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2 Dec 2003 : Column 37Wcontinued
Mr. Burstow: To ask the Chancellor of the Exchequer how many suicides per 100,000 of the relevant population there were in each year since 1990 (a) in total, (b) for women, (c) for men and (d) for men under the age of 30; and if he will make a statement. 
|(a) Total(5)||(b) Women(6)||(c) Men(6)||(d) Men aged under 30(7)|
(2) Age-standardised to the European standard population.
(3) The cause of death was defined using the International Classification of Diseases, Ninth Revision (1CD-9) codes E950-E959 and E980-E989 excluding E988.8 for the years 1990 to 2000, and, for the year 2001 and 2002, the International Classification of Diseases, Tenth Revision (ICD-10) codes X60-X84 and Y10-Y34 excluding Y33.9 where the Coroner's verdict was pending.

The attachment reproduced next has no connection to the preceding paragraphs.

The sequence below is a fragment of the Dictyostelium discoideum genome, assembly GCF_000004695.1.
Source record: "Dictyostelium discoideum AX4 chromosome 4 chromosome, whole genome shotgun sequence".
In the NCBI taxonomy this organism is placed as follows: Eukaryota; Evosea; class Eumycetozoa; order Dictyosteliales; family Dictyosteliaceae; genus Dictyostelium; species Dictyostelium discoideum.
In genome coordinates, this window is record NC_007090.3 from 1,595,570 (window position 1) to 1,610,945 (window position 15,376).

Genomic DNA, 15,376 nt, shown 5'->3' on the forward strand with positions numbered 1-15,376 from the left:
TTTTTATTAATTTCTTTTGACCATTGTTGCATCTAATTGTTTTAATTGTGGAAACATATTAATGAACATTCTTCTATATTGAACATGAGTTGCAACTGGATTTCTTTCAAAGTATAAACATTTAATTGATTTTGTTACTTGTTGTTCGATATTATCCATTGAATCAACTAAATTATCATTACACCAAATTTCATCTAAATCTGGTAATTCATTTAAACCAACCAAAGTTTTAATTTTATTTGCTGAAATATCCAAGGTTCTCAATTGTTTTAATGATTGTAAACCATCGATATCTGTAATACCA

(4) Figures are for deaths registered per calendar year from 1990 to 1992 and for deaths occurring per calendar year from 1993 onwards.
(5) Persons of all ages.
(6) Aged 15 and over.
(7) Aged between 15 and 29.
Steve Webb: To ask the Chancellor of the Exchequer what information existing child tax credit and working tax credit recipients will be required to submit in order to support a 200405 award; when that information will be requested; how recipients will be informed of the requirement. 
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Mr. Chope: To ask the Chancellor of the Exchequer how much additional revenue would be raised from the residents of (a) each of the district councils in Dorset and (b) the Bournemouth and Poole unitary authorities for every penny increase in the basic rate of income tax. 
|(a) District councils in Dorset|
|Weymouth and Portland||4.2|
|(b) Bournemouth and Poole unitary authorities||14.5|